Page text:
Pay Ransom to Ransomware spreading hackers says FBI



US Federal Bureau of Investigation(FBI) has suddenly taken a U-Turn on its decision to not pay ransom to hackers during ransomware incidents. And that’s because it is proving as a cost-effective option to victims rather than recovering data through various means.


Although the company doesn’t want the victimized companies to cave into the demands of hackers, it does say to pay if that’s the only option left to unlock the data.


“Paying a ransom encourages cyber crooks to launch more cyber attacks on organizations and companies as it is proving lucrative to them,” says an FBI Guidance read.


But in some cases, it becomes a priority to protect the interests of employees, shareholders, and customers and that’s when the firms need to pay a ransom to hackers.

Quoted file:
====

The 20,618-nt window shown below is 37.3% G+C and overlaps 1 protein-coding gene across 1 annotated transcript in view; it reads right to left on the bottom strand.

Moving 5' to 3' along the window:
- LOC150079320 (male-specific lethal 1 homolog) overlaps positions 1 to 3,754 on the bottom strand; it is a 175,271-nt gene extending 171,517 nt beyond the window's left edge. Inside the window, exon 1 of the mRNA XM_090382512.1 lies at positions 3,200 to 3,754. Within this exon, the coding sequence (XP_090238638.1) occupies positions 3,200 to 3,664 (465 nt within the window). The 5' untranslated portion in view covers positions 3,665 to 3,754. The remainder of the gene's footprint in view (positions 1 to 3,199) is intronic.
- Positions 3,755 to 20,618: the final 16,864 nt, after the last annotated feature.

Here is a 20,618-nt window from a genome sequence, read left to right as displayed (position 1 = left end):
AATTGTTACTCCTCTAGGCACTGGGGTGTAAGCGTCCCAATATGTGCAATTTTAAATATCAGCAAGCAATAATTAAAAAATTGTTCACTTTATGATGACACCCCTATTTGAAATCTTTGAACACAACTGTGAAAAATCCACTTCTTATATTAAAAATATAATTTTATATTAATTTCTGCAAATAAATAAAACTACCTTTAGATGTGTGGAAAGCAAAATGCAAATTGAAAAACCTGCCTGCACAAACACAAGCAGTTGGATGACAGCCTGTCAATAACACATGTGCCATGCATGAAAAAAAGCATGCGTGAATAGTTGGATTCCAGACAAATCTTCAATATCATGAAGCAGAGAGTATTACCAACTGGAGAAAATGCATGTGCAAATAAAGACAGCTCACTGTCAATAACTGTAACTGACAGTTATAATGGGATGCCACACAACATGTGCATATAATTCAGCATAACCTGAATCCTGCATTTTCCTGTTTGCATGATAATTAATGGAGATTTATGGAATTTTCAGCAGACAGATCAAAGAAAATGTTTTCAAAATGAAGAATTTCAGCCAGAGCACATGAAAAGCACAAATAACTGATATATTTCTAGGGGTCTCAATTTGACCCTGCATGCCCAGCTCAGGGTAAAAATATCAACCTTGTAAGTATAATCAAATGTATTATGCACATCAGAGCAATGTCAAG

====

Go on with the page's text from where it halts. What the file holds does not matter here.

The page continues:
Regardless of whether paying a ransom, the FBI urges the victims to report the incident to the law enforcement so that it can keep a track of the incident whereabouts thereafter and hold them lawful in the future.


FBI is also emphasizing on a fact that the organizations should implement a backup and other defenses to thwart cyberattacks of any range. Implementing threat monitoring solutions might also help organizations be proactive rather than being reactive.


Now, to those reading this article what’s your say on this advice of the FBI?

Pay or not to pay for a ransomware incident?


Please disclose your mind in the comments section below.


Note- Since the past two years, hackers have been leveraging phishing campaigns, remote desktop protocol vulnerabilities, and software vulnerabilities to infect organizations….sophistication in launching cyberattacks aah aah!


Naveen Goud
Naveen Goud is a writer at Cybersecurity Insiders covering topics such as Mergers & Acquisitions, Startups, Cyber Attacks, Cloud Security and Mobile Security

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